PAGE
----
Over fifty years ago the United nations included literacy as a basic human right along with the right to adequate food, health care, and housing. According to UNESCO global literacy rates have increased dramatically over the last 35 years. However even today UNESCO statistics indicate that there are still over 800 million illiterate adults worldwide.
The very high literacy rates in industrialized countries are misleading, as many adults in these countries have low levels of literacy. The International Adult literacy survey (1998) of OECD countries concluded that 23% of adults had 'very poor' skills. And a further 27% had a 'weak' skills. Both of these groups are defined as having a 'low level of literacy'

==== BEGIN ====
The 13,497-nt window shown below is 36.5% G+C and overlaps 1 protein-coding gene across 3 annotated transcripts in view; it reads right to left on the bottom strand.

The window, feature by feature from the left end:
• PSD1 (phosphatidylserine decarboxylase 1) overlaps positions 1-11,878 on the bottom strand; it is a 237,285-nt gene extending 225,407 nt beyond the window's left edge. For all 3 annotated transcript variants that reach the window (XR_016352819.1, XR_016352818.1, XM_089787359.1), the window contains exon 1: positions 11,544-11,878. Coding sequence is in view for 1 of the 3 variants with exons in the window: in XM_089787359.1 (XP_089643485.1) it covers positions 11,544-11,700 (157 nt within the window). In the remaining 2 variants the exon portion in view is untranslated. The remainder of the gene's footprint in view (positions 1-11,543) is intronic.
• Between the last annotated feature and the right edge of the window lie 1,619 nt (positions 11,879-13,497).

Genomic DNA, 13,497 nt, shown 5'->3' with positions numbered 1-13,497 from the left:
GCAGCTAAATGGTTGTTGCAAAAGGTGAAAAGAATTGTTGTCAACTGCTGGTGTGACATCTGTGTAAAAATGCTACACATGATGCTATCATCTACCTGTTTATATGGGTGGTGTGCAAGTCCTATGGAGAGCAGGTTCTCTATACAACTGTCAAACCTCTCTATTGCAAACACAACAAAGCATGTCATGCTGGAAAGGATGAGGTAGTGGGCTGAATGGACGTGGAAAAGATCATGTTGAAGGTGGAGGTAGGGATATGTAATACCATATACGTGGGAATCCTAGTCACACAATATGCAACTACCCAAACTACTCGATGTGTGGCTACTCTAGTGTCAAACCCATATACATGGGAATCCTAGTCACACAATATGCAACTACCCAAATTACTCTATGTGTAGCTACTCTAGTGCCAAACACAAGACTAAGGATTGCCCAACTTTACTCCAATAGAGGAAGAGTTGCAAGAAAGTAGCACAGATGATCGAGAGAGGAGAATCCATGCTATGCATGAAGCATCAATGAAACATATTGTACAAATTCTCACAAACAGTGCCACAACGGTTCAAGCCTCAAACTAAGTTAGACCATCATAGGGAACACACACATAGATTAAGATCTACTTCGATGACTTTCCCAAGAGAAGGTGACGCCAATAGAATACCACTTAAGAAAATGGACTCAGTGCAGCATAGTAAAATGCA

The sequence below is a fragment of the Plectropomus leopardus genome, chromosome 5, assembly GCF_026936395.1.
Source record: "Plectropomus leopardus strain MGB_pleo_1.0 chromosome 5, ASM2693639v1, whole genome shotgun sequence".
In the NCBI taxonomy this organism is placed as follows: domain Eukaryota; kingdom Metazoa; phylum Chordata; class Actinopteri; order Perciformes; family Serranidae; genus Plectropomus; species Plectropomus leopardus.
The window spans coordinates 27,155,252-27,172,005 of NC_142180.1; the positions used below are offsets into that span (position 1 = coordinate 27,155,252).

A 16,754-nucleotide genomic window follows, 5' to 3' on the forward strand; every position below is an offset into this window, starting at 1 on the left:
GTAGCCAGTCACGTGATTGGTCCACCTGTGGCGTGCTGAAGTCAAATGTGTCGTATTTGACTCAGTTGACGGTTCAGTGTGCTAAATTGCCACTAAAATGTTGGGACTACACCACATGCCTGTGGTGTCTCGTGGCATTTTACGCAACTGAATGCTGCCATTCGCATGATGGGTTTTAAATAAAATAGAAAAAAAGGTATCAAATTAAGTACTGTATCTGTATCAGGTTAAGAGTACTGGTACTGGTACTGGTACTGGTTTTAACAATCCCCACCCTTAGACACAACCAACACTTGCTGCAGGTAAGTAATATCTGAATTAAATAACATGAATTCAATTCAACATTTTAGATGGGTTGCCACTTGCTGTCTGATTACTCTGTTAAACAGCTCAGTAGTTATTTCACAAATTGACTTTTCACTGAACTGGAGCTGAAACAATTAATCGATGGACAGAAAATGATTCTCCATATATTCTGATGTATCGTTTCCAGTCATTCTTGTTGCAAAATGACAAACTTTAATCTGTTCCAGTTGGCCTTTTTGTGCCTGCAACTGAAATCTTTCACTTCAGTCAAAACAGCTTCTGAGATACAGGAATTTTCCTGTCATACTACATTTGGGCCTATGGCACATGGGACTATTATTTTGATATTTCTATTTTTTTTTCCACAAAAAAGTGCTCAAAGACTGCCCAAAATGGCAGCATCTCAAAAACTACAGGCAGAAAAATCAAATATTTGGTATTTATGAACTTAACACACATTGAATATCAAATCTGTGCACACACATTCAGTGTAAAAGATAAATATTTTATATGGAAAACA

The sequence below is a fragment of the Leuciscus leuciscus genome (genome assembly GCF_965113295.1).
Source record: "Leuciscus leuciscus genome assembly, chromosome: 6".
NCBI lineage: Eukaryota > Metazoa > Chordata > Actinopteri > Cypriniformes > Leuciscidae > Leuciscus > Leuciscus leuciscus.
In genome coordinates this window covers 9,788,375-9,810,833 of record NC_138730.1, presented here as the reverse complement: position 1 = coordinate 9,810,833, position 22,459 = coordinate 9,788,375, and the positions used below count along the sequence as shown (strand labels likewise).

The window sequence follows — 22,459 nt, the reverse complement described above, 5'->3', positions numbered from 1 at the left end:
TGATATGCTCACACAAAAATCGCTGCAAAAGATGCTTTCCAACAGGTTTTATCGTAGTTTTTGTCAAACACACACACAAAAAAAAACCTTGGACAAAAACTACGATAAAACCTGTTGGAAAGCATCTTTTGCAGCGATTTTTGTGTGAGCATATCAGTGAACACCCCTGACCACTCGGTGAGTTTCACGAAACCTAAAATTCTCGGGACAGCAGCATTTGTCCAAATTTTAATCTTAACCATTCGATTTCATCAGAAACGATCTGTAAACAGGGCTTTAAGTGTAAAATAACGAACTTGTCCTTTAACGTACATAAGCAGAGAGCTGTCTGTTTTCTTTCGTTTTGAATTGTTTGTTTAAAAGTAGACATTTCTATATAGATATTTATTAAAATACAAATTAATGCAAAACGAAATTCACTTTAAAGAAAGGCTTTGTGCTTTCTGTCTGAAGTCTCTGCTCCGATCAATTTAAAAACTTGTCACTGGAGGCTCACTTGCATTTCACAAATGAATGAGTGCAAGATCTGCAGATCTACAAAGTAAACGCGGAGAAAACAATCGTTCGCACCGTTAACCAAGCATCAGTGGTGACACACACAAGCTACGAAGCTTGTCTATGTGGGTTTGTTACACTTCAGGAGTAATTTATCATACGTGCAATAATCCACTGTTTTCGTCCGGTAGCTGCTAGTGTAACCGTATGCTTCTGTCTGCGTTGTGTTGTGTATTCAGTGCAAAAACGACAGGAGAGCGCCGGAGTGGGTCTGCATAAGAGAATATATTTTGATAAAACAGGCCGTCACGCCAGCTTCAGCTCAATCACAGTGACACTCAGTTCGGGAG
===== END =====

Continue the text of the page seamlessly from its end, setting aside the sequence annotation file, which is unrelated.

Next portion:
Literacy is seldom universal across the whole population. In developing nations the literacy rate of males is significantly higher than that of females. The International Adult literacy survey also indicated a gender discrepancy. With two exceptions (United States and Canada) the proportion of males with at least moderate literacy is greater than t that of females.
To gain a balanced perspective when comparing countries, literacy definitions should be consulted as these vary between countries.